Puigdemont Not Backing Down in Face of Spanish Threat
Catalonia Independence, Catalan Independence Deadline, Carles Puigdemont, Catalonia, Spain, istate
The ongoing saga for Catalan independence continues with Carles Puigdemont refusing to back down in the face of a Spanish ultimatum. The ultimatum has given Catalonia until Thursday, October 19th, 2017 to withdraw its claims of independence or else face a clampdown by Spain that will include a total loss of what remains of the region’s autonomy.
As of today, Monday, October 16th, 2017, Carles Puigdemont has not acknowledged the ultimatum from Madrid. Meanwhile, a Catalan broadcast station, TV3, is claiming that Puigdemont has no plans to concede the claims for independence on Thursday.
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They said specifically that an “unnamed source” has told them that Puigdemont only plans on maintaining his offer for a dialogue with Spain about Catalan Independence.
The Deputy Prime Minister of Spain, Soraya Saenz de Santamaria, says “Mr Puigdemont …must answer ‘yes’ or ‘no’ to the declaration.”
The Spanish government has reiterated its promise to seize total control of the region, including the police, the schools, the government itself. The Spanish government is demanding what it calls “unconditional withdrawal” of any and all claims of independence. Anything less will be met with force, a total and complete lock down of the region, with all governance being run by Madrid.
Puigdemont faces complete withdrawal of support from the parties that currently comprise his ruling coalition in the Catalan Parliament if he concedes to Spain. If he does not concede, he faces possible arrest by the Spanish government, as do numerous Catalan Independence leaders.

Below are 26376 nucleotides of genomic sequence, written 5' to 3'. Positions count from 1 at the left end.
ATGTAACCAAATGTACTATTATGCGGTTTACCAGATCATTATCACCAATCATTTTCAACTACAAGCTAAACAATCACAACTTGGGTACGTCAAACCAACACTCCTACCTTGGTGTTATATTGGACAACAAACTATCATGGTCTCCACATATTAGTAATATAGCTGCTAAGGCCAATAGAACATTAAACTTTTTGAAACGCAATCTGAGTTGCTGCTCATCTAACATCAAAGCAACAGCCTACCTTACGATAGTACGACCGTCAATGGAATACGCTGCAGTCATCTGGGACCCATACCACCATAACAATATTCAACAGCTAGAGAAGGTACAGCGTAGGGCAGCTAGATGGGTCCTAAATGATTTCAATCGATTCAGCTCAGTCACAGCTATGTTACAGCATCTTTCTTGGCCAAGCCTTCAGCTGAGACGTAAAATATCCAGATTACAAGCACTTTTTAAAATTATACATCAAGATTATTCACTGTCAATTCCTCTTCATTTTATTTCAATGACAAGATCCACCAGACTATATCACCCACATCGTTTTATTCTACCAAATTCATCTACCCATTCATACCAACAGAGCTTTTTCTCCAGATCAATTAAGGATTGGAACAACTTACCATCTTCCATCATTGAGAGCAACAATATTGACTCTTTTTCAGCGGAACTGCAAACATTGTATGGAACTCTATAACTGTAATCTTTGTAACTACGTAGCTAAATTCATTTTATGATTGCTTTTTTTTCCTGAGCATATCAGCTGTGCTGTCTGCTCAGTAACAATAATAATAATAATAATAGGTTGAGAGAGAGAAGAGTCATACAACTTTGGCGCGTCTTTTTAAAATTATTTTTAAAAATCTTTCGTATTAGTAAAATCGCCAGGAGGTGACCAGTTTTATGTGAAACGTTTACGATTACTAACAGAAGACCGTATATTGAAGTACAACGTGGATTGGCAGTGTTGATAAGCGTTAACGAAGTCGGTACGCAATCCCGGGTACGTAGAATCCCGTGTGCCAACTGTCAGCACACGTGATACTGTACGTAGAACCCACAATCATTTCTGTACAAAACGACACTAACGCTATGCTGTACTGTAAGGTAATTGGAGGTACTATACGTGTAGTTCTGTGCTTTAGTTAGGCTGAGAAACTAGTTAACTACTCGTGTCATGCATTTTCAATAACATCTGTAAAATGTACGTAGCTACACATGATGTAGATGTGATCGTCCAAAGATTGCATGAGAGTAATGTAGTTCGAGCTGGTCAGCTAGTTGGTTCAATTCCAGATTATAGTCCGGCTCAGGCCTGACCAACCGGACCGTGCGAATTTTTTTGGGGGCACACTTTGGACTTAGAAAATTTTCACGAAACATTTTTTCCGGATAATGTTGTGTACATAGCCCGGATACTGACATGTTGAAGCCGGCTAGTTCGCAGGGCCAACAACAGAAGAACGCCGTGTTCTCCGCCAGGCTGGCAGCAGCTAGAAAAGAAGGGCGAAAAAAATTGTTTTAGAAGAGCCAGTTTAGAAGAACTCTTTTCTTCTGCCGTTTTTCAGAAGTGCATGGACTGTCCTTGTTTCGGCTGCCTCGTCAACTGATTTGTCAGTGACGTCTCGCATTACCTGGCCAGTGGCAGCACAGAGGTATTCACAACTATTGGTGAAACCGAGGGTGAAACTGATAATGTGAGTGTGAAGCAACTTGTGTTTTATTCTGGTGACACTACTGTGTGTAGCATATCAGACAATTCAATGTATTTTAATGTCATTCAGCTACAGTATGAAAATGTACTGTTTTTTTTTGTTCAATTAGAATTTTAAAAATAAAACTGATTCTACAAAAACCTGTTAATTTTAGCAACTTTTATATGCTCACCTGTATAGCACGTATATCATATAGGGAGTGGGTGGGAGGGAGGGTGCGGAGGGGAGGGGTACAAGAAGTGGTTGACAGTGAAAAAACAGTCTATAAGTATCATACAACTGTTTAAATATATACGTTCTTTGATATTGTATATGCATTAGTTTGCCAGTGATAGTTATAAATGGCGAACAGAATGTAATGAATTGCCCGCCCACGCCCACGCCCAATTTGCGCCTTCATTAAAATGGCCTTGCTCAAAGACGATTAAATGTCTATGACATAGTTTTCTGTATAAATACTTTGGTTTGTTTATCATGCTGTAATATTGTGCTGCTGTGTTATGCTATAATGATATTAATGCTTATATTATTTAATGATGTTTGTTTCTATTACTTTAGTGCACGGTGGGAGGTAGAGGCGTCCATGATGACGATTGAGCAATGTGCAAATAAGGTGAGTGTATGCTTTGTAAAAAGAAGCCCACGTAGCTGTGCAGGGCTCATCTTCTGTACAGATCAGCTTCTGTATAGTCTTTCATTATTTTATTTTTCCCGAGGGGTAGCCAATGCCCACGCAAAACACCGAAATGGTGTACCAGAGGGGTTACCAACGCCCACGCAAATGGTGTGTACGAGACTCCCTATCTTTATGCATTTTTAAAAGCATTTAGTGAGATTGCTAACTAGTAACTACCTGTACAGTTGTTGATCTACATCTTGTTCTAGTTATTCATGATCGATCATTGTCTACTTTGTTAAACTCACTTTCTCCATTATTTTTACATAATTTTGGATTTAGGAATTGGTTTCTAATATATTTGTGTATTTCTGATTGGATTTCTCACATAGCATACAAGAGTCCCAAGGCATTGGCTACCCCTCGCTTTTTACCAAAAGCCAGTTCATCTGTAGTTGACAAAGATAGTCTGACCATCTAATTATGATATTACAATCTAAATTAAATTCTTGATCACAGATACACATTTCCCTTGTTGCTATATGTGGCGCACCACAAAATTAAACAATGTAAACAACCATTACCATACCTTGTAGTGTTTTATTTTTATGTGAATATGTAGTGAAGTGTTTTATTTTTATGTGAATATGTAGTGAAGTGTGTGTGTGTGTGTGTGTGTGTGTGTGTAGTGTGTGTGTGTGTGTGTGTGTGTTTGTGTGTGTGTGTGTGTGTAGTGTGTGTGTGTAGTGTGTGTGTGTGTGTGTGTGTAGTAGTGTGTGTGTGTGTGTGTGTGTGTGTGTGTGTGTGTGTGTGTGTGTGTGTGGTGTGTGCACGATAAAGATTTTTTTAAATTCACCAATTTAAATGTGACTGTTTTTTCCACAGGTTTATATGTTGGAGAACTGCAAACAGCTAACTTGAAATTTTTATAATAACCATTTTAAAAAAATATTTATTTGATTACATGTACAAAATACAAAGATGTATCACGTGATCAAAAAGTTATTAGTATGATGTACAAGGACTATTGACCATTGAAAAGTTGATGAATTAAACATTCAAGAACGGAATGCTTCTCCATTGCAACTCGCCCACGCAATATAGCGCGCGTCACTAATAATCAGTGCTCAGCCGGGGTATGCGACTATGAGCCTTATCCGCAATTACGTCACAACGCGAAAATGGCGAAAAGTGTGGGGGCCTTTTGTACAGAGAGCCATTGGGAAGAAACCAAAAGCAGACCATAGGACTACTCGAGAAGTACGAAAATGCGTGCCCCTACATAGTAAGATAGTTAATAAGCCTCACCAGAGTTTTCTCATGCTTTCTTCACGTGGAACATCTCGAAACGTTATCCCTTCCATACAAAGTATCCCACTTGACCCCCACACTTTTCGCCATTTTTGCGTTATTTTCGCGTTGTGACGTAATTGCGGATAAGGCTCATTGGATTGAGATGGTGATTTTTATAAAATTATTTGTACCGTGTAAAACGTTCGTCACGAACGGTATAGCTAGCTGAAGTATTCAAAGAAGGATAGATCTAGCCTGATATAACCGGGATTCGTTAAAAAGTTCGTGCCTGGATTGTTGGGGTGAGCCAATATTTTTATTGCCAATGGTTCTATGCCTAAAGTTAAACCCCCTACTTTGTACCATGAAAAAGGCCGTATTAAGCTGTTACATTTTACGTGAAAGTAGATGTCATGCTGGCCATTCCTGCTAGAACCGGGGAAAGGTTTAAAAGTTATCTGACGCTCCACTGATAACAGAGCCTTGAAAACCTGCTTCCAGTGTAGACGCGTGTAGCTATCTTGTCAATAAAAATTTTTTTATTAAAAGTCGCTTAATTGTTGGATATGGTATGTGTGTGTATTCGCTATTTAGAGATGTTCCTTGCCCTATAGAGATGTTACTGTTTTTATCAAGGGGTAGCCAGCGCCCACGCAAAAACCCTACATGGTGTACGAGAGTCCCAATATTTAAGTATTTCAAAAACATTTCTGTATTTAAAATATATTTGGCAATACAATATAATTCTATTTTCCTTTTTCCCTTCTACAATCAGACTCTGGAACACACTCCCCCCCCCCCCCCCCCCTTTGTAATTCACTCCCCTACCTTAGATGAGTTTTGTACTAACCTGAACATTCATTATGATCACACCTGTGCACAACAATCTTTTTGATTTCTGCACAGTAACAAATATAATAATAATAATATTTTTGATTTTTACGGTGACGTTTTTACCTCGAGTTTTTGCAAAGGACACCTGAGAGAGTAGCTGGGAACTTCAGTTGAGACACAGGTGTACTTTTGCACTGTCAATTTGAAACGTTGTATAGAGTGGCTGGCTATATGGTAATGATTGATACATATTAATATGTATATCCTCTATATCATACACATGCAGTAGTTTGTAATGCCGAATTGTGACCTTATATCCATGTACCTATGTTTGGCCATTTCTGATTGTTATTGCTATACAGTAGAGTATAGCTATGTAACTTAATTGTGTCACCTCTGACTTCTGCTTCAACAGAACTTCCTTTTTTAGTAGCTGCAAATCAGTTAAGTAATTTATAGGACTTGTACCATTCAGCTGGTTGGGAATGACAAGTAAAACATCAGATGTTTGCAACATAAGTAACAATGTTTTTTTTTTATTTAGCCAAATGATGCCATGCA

The situation in Catalonia, as this site has covered before, is looking more and more like it’s a bell weather case for other secessionist movements in Europe, not just secessionist movements in member states of the EU, but among member states themselves where calls for their own version of a Brexit are growing louder and louder.
Recent election results in Austria just yesterday, October 15th, 2017, show how strong the movement away from the EU is across the continent, with the nationalists poised to take control of the Austrian government.
Exit polls show the conservative party, with the current foreign minister Sebastian Kurz heading the party, appears poised to take the top position, winning 31.4 percent of the vote. They are expected to form a coalition with another nationalist party, the Freedom Party (FPO), which appears to have taken 27.5 percent of the vote.
The EU, along with one of its strongest, most committed members, Spain, has a deep interest in assuring that Catalonia Independence does not come to fruition.
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